By Maxim Mower
After starring in the latest instalment of Zach Bryan's hugely popular Belting Bronco sessions series, Noeline Hofmann spoke to Holler about the process of recording the video in Oklahoma, working with Zach, her upcoming single ‘Purple Gas’ and more.
As is tradition for any Belting Bronco episode, Hofmann spends the 6-minute clip performing from the back of Zach's beloved Ford Bronco, as they drive around the sparse, atmospheric landscape of Oklahoma. In one of those accidental flourishes of poetry that life often gifts us, the setting perfectly reflects the lyrics of Hofmann's viral hit, ’Purple Gas’, which she performs during the video.
The surroundings seem to convey the perennial tussle between the comforting quietude and the weary isolation of rural America, which cuts to the heart of Hofmann's stirringly perceptive ode to a life spent outside the rules of time on a farm (“You can dull the edge, you can look ahead / But can’t get there, it goes on forever”).
Noeline Hofmann touches on the inspiration behind ‘Purple Gas’, which pivots around the dyed, subsidised fuel used by farmers in Canada, “The song is a combination of all the experiences I've had growing up...witnessing rural hardship and watching how people deal with those realities and carry on. Our farmers and ranchers are some of the most resilient folks around...When I wrote the song, it was coming up on a year since I'd left the ranch job I was working on in Manitoba, and I was thinking about my boss...You're part of the family on those kinds of jobs. So I was reflecting on that experience, and how much my life had changed since I left the ranch. I went from working on the ranch to all of a sudden being in a full-blown music career, which was quite a crazy change”.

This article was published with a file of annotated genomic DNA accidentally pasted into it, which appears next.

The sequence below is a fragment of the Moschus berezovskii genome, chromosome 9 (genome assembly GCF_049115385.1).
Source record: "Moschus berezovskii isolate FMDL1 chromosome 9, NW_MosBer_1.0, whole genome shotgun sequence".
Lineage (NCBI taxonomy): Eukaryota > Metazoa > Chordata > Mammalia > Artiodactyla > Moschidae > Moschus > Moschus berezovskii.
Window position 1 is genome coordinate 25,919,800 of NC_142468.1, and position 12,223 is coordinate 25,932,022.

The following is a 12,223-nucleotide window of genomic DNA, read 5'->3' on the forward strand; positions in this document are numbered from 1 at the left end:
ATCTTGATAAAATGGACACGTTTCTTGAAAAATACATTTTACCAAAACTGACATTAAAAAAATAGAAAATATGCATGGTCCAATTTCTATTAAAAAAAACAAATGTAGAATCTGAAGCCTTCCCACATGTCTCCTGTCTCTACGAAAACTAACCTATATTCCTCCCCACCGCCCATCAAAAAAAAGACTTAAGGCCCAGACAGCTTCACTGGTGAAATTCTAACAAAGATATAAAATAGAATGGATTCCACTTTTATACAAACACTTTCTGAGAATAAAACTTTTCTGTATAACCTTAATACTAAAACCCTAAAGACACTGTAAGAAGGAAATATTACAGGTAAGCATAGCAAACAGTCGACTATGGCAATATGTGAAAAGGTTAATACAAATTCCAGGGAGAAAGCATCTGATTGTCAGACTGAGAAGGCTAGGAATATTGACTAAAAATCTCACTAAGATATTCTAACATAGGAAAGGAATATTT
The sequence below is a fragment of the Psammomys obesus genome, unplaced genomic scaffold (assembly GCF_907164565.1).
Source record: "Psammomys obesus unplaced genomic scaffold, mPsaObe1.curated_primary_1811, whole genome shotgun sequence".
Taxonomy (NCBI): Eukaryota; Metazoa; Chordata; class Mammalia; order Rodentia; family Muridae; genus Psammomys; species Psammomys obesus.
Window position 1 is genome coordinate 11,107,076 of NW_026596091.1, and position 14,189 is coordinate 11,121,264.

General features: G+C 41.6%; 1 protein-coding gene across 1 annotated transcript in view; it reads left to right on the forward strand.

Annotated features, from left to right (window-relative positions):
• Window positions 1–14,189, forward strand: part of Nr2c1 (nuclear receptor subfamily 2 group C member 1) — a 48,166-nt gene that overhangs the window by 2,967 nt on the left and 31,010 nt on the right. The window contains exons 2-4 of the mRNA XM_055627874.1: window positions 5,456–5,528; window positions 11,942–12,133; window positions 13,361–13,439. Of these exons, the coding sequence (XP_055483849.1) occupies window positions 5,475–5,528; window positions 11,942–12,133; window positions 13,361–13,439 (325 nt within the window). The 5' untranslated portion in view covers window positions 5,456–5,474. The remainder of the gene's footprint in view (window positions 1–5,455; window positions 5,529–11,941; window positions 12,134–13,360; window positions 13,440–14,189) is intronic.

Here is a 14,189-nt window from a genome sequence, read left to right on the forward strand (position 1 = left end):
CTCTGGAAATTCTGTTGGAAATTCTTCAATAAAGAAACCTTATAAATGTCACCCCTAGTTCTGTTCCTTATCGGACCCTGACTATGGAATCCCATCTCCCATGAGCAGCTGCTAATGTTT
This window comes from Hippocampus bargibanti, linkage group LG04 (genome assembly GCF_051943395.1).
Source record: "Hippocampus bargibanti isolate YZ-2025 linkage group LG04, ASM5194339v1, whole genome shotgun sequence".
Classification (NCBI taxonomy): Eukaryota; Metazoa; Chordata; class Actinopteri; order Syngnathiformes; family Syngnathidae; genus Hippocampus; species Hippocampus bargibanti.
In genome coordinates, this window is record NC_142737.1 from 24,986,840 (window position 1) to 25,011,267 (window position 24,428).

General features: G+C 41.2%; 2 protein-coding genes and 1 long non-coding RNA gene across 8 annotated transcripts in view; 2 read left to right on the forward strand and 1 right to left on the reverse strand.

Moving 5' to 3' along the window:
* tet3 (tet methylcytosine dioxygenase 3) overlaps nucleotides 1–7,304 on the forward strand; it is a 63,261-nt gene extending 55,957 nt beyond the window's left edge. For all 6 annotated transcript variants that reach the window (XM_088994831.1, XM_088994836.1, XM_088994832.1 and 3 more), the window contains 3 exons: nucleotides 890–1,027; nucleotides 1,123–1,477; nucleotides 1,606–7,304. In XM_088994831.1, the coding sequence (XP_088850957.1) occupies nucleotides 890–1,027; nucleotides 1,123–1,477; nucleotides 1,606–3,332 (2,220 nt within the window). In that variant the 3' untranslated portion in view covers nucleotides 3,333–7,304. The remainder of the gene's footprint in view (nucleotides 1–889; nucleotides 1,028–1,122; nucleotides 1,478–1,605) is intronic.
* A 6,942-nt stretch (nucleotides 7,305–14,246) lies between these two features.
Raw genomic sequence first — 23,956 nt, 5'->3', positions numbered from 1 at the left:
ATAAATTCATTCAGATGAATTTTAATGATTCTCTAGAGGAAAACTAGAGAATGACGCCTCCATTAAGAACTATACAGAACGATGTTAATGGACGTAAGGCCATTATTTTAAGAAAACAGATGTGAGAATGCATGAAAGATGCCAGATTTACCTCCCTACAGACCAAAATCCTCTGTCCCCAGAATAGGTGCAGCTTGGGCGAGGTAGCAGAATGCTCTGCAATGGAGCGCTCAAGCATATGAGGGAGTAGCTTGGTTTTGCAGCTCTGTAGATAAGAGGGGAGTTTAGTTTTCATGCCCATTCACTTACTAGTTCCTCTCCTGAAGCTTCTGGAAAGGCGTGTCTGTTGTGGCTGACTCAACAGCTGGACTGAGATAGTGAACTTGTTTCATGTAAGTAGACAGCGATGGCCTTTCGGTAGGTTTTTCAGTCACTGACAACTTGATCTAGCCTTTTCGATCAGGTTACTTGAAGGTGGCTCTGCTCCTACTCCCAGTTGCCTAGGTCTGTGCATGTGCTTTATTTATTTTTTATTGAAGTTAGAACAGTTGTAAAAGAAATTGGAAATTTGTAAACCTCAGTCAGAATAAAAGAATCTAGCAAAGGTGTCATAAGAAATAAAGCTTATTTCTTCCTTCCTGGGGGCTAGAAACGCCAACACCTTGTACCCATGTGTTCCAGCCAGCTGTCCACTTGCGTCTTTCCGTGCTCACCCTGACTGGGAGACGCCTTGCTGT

After sharing the unreleased snippet on socials, it drew the attention of Zach, whose own success was formed off the back of viral renditions of ‘Condemned’ and ‘Heading South’. Zach's interest highlights his keenness to showcase the artists following in his footsteps.
Noeline Hofmann shares how Zach first came across ‘Purple Gas’, “I had a clip of purple gas on TikTok which started to pick up traction, and then I posted it on Instagram. Zach ended up seeing it and loved the song. That's when we connected, and...when he first reached out to us, he said, ‘This would be amazing in the Bronco’”.
Although delighted, Noeline Hofmann confesses she didn't believe this compliment would amount to her shooting her own Belting Bronco session, “I was flattered, but I didn't really think [that's how it] would unfold. Then, a few weeks later, he asked for the full demo and we started working on logistics for it...A couple of months later, they flew my brother and I down [to Oklahoma] and we did the video”.
Excitingly, the Alberta singer-songwriter confirms she'll be releasing ‘Purple Gas’ later this year, with her Belting Bronco performance being the first time she'd shared the full song with fans, alongside the bass and fiddle courtesy of Zach's band-members.